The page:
Sloveniasimcicwines (1)
The western border butts up right next to Friuli-Venezia Giulia, one of Italy’s northernmost regions. Not surprisingly, Primorska in western Slovenia shares many of the same wine grapes grown in Friuli—think clean, crisp, high-toned, and

Slovenia's Lake Bled (photo by Kathryn Stewart)
Slovenia’s Lake Bled (photo by Kathryn Stewart)

mineral-driven wines. Marjan Simčič, one of Slovenia’s leading producers, makes excellent examples of Sauvignonasse (or Friulano, as it’s called in Italy) and Ribolla Gialla, both dry wines with soft fruit and a clean, pure line of minerality running through them. Started in 1860, his winery has stayed in the Simčič family from the beginning and is committed to producing beautifully striking wines using organic and sustainable farming methods.
Slovenian Alps (photo by Kathryn Stewart)
Slovenian Alps (photo by Kathryn Stewart)

If we wander farther east in Slovenia, we’ll find ourselves in the continental region of Stajerska, Slovenia’s largest grape-growing region. This region is known for cool-climate grapes like Chardonnay and the Pinots—blanc, gris and noir—as well as some other various Austrian grapes. Look for Sanctum Chardonnay and Pinot Noir to get a good grasp of these ethereal, finessed winessanctumwines (1). The winery sits upon a site where French Carthusian monks built a monastery in the 12th century! Their Chardonnay is unoaked, but still retains a beautiful richness from being aged on the lees for almost a year. It screams to be drunk alongside lobster or some tender white meat with a mushroom-butter sauce. The Sanctum Pinot Noir’s muted fruit aromas are blanketed by old-world sensations of dried herbs and a slight smokiness. Lithe and delicate on the palate, it’s still substantial enough to hold up to winter stews and roasted meats thanks to being aged in French oak barriques for a year and a half.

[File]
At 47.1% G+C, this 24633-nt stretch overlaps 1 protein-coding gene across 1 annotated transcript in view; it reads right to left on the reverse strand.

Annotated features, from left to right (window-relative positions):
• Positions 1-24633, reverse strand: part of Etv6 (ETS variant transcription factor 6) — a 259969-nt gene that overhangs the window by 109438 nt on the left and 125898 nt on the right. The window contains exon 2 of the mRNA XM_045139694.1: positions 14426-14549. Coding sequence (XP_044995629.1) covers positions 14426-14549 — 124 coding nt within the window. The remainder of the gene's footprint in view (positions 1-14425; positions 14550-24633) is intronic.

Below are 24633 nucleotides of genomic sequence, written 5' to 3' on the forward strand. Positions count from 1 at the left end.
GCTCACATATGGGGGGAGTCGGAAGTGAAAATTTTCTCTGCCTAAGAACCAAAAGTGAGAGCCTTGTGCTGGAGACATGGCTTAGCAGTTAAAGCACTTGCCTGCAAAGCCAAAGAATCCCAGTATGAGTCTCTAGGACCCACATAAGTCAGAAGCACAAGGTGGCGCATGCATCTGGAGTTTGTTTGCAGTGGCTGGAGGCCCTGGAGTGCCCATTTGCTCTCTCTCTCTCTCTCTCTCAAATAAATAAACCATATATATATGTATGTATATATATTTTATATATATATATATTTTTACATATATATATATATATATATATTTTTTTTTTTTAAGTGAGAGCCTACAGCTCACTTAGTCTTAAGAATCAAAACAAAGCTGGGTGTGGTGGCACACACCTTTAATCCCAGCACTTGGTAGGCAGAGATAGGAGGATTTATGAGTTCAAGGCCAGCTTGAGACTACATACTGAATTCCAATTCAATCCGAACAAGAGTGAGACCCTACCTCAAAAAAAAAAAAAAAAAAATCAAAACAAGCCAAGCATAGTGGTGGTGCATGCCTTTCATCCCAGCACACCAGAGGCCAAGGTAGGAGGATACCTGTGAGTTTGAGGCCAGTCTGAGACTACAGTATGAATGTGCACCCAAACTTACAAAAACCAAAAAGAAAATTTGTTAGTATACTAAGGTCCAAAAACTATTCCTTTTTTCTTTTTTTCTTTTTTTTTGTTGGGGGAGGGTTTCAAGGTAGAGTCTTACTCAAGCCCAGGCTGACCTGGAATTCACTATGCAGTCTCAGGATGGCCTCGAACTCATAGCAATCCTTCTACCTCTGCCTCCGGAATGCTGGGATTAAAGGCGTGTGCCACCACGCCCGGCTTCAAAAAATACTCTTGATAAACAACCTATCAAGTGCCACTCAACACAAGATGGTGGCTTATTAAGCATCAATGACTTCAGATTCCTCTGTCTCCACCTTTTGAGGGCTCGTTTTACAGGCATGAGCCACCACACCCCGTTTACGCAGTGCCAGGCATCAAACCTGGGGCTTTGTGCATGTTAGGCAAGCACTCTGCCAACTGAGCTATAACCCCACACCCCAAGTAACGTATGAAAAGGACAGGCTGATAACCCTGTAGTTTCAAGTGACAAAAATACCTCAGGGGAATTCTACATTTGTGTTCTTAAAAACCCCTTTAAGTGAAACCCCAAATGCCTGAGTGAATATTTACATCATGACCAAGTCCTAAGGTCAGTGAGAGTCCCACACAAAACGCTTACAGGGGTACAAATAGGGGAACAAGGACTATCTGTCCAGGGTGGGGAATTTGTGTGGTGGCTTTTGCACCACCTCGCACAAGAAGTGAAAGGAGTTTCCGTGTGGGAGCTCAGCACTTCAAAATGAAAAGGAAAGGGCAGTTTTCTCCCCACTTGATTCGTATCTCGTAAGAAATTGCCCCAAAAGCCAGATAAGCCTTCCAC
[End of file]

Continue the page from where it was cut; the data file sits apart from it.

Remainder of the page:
Finally, we turn to a particularly cool aspect that many Slovenian winemakers employ: skin fermentation! The standard practice for white wine production is to remove the grape skins from pullusPG (1)the juice as soon as the grapes are crushed in order to keep the color light and pure, and the astringency low. However, the “natural“ winemaking process of leaving the skins on the juice can do some really unique things to the wine. Take the Pullus Pinot Grigio, for example. The extended maceration that’s employed in this wine gives it a gorgeous color: gold, copper and peach tones shine out of the glass. More skin contact also means deeper flavors and a bigger mouthfeel: look for explosive, juicy fruit that lingers long after you swallow your sip. Talk about giving new life to an old favorite!
The wine world is positively teeming with beautiful, unique and inspiring things to discover—whether it’s an ancient practice dug up from the past, or an old grape saved from extinction, or something entirely brand-new and cutting edge. This handful of Eastern European wines is just one example of the riches to be experienced!